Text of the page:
The reports of strange atmospheric disturbances in Mexico are true. They're recorded in Tony Scott's south-of-the-border music video Revenge, where the sky glows magenta in every protracted, sweeping vista.
The accounts of electrical shortages in Mexico are also true.
Everyone has mountains of paraffin inside their houses that emit an eerie glow amidst the gauze that billows in the desert heat.
With Revenge, it appears Scott has found a use for the candles, cotton and lighting gels he had left over from The Hunger, the stylish yet convoluted horror that marked his transition from TV commercials to commercial features.
Revenge, like The Hunger, moves slower than time. It spirals relentlessly along its predictable path of destruction as two men with more testosterone than they know what to do with fight over abeautiful woman.
That woman is Miryea (Madeleine Stowe) and she represents both Eve and the snake in husband Tiburon's (Anthony Quinn) garden of Eden.
Tiburon, or Tibey, is a wealthy Mexican who believes in etiquette.
He shoots his guests after supper rather than spoil the meal.
Tibey's most coveted guest is a former U.S. Navy pilot, Jay Cochran (Kevin Costner), who once saved Tibey's life during a hunting trip.
Jay knows a thing or two about honor, but not much about etiquette.
Etiquette Lesson No. 1: Never covet your host's wife in your host's house, especially when your host has just excused himself to shoot another guest.
Jay finds himself inexplicably drawn to Miryea who has the countenance of an iceberg. Perhaps he finds her attractive because she is the least offensive person he has encountered since crossing the border. Perhaps it is because she shares Jay's passion for Federico Garcia Lorca works, which Jay reads to her in Spanish while Tibey bids one of his dinner guests a permanent adieu.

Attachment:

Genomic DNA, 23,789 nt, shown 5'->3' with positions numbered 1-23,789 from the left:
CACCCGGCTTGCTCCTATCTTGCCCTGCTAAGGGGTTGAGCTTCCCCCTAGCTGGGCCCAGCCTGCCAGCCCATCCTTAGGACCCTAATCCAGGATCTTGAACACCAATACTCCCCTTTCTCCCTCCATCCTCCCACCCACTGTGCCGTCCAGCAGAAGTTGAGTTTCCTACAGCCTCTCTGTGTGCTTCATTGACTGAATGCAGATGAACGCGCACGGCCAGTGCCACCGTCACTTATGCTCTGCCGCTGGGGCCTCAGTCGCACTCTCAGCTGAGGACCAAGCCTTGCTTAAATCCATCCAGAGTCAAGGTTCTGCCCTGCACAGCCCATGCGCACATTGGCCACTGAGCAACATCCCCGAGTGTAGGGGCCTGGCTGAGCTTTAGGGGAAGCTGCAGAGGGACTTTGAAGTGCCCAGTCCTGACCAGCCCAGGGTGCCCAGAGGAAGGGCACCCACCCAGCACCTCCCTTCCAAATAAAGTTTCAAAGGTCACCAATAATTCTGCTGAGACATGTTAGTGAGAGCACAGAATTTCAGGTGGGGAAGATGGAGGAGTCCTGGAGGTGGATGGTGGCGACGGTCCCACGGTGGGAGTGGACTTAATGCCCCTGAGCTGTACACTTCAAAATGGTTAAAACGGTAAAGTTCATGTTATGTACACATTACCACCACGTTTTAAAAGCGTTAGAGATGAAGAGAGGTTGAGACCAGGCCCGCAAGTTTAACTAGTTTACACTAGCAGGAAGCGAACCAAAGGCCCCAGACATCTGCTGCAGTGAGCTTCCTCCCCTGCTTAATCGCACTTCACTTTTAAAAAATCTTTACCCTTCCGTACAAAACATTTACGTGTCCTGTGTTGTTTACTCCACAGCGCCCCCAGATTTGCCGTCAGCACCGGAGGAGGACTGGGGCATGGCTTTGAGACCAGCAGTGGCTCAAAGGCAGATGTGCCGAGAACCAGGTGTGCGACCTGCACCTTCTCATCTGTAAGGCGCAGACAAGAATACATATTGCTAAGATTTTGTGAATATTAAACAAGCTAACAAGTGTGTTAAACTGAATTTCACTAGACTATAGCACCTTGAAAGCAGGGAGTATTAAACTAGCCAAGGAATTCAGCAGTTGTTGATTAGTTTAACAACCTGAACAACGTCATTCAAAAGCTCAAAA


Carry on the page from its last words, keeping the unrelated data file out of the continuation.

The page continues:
Before you can recite Bodas de Sangre in its entirety, Jay and Miryea are hot in each other's clutches and planning a tryst at Jay's hideaway cabin deep in the scrub.
This does not please Tibey. Not only does he lose his wife, but his tennis doubles partner and hunting companion.
Etiquette Lesson No. 2: Never leave without saying goodbye, especially when your host considers poor manners a capital offense.
Tibey's revenge is swift and painful. He slashes Miryea's face with a switchblade, hooks her on junk and packs her off to a whorehouse where her former servants take particular glee in raping her. He beats Jay bloody, breaks his bones, shoots his dog, burns his house, throws him in a ditch and leaves him for dead.
But, as bad luck and Jim Harrison and Jeffrey Fiskin's script would have it, Jay survives to seek his revenge.
Revenge takes an interminable amount of time just for Miryea and Jay to connect, escape and be discovered by Tiburon, whose name in Spanish means shark.
It seems to take even longer for Jay and Miryea to be reunited and for Jay and Tibey to settle their score like Men of Honor.
Revenge, adapted from Harrison's novella, is the sickest of male bonding movies. It is about friendship and betrayal, and how men must uphold their dignity at the expense of all else. Particularly women.
An adulterous woman who violates this unwritten code of honor has no recourse but to die a horrible death. This is as sure a law in movies as gravity is a law in physics.
Scott, who accorded women the status of set dressing with breasts in Beverly Hills Cop II, Top Gun and The Hunger, accords Miryea an even lowlier status. She exists to corrupt and then be degraded as graphically as possible. Scott doesn't even bother to build empathy for her character.
Costner and Stowe never generate the heat that would make their affair seem even remotely possible. Their love scenes are thick with atmosphere - hanging fabrics, candlelight, a fireplace's glow - but practically devoid of passion.
Quinn has the requisite earthiness and malevolence but he, too, lacks conviction. Scott, who makes references in Revenge to Top Gun and The Hunger, gives Quinn the opportunity to dance a la Zorba the Greek. But the scene only accentuates the inferiority of this movie compared to Quinn's earlier roles.
Revenge is a marketing dream turned sour. Too violent to pass for a romance, too lethargically paced to be a thriller, too stylish for its own good, it exists in the netherworld of MTV-styled videos. Even worse, Costner's world-class derriere isn't exposed until it is the only part of his body that hasn't been bruised. Poor timing.
An added note: Revenge has a love-making scene in a moving jeep.
This has not been endorsed by the National Safety Council and should not be tried at home.
Etiquette Lesson No. 3 - Wear seat belts.
MOVIE REVIEW Revenge
Cast: Kevin Costner, Anthony Quinn, Madeleine Stowe, Sally Kirkland Director: Tony Scott Screenplay: Jim Harrison and Jeffrey Fiskin Rating: R; violence, nudity, profanity Running time: 123 minutes